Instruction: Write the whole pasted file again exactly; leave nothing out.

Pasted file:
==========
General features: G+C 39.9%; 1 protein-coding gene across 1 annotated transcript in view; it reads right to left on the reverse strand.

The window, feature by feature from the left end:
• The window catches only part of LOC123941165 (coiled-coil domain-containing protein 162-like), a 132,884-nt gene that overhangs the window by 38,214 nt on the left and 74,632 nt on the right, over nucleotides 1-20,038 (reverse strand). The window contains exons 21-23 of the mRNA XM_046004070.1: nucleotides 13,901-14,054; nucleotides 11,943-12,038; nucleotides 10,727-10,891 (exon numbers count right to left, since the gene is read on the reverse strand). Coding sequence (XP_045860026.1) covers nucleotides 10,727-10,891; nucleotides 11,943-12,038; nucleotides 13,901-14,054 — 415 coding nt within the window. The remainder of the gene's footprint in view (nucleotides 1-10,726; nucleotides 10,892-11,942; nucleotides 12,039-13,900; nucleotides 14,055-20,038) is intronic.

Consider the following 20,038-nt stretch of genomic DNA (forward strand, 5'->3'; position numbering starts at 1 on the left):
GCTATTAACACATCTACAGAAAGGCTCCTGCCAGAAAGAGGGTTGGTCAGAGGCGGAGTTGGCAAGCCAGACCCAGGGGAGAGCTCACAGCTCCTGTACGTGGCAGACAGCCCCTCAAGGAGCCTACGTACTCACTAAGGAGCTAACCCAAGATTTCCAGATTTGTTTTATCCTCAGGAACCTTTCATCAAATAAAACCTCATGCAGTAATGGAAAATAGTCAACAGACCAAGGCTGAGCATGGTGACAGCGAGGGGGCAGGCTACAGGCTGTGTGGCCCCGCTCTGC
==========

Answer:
General features: G+C 39.9%; 1 protein-coding gene across 1 annotated transcript in view; it reads right to left on the reverse strand.

The window, feature by feature from the left end:
• The window catches only part of LOC123941165 (coiled-coil domain-containing protein 162-like), a 132,884-nt gene that overhangs the window by 38,214 nt on the left and 74,632 nt on the right, over nucleotides 1-20,038 (reverse strand). The window contains exons 21-23 of the mRNA XM_046004070.1: nucleotides 13,901-14,054; nucleotides 11,943-12,038; nucleotides 10,727-10,891 (exon numbers count right to left, since the gene is read on the reverse strand). Coding sequence (XP_045860026.1) covers nucleotides 10,727-10,891; nucleotides 11,943-12,038; nucleotides 13,901-14,054 — 415 coding nt within the window. The remainder of the gene's footprint in view (nucleotides 1-10,726; nucleotides 10,892-11,942; nucleotides 12,039-13,900; nucleotides 14,055-20,038) is intronic.

Consider the following 20,038-nt stretch of genomic DNA (forward strand, 5'->3'; position numbering starts at 1 on the left):
GCTATTAACACATCTACAGAAAGGCTCCTGCCAGAAAGAGGGTTGGTCAGAGGCGGAGTTGGCAAGCCAGACCCAGGGGAGAGCTCACAGCTCCTGTACGTGGCAGACAGCCCCTCAAGGAGCCTACGTACTCACTAAGGAGCTAACCCAAGATTTCCAGATTTGTTTTATCCTCAGGAACCTTTCATCAAATAAAACCTCATGCAGTAATGGAAAATAGTCAACAGACCAAGGCTGAGCATGGTGACAGCGAGGGGGCAGGCTACAGGCTGTGTGGCCCCGCTCTGC